Another key area identified by the report is the improvement of the quality of the labor market and the support of human capital. Several measures were identified in this area, for example, the need to reform the education system, with an emphasis on improving the employment prospects of those who have finished high school and college graduates. Other measures include the creation of a support program for the reduction of the ‘brain drain’ and the promotion of the immigration of qualified labor. Of particular interest is the concerted effort to develop direct cooperation between universities and scientific institutions with industrial companies, particularly in areas with high added value.
We believe that the most important area identified in the report is the administrative and regulatory burden on entrepreneurs as regards significant practical improvements for Slovak entrepreneurs, i.e. reducing the time and cost demands on administrative acts at start-up and during the running of a business. Simplification of the decision-making process at authorities and the elimination of the need for repeated visits to authorities and multiple submissions of the same documents to different authorities will unquestionably improve everyday functioning for all entrepreneurs.
Furthermore, there have already been several recent significant changes in this area (such as the introduction of single contact points at trade licensing offices). There have been favorable developments as regards the extension of e-government services, however, this still requires more dynamic development. If the Government of the Slovak Republic contributes to improvements in this area, this will be a positive step for all entrepreneurs who must deal with the administrative burden on a daily basis, rather than devoting their valuable time to the development of their core business activities.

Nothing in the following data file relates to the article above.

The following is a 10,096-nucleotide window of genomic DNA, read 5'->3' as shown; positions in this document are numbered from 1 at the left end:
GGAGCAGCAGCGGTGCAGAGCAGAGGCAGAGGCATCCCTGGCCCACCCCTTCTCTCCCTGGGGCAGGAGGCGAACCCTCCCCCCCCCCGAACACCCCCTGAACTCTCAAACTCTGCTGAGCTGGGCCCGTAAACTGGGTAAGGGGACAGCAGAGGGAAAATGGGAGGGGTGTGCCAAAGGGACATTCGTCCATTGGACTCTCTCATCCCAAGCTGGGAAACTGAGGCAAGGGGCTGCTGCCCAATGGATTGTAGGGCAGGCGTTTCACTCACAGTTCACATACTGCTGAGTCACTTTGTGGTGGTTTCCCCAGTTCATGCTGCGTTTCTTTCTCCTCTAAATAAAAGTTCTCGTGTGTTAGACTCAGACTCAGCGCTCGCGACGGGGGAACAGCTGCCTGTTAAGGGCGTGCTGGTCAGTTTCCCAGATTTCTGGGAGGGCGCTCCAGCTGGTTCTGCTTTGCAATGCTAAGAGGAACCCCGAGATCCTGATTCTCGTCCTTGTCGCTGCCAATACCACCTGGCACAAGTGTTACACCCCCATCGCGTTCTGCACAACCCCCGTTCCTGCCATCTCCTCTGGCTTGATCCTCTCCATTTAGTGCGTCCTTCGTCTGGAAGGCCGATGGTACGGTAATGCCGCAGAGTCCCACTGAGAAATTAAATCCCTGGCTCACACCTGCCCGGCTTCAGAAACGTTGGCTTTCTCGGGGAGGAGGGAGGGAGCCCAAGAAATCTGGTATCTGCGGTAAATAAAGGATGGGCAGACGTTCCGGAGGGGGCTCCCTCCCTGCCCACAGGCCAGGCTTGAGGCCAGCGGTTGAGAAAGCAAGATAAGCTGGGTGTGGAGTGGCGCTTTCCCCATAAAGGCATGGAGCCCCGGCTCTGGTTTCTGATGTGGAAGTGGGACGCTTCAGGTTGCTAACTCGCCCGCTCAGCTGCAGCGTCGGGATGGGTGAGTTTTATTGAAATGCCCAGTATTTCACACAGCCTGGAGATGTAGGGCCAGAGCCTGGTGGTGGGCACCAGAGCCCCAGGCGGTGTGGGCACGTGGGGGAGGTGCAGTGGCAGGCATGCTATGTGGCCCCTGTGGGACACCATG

The facts and figures above clearly show that the evaluation of the business environment in individual economies depends, to a large extent, on the selected evaluation methodology. Despite the fact that in several instances the Slovak Republic is more highly ranked than neighboring countries, it is necessary to continue to adopt measures aimed at the further improvement of the business environment. The preparation of the report in itself demonstrates that the improvement of the quality of the business environment is a priority for the current government. This is a positive trend which will contribute to better visibility of the Slovak Republic abroad. The individual proposals described in the report can be considered as measures which will result in improvements to the business environment. It is certainly a positive that we are beginning to see tangible measures aimed at the realization of these proposals. However, only the subsequent implementation of the individual proposals for improvement in practice will show whether they will ultimately be successful.
Jana Pagáčová, Squire Patton Boggs, Partner
Jakub Kamenický, Squire Patton Boggs, Registered Legal Trainee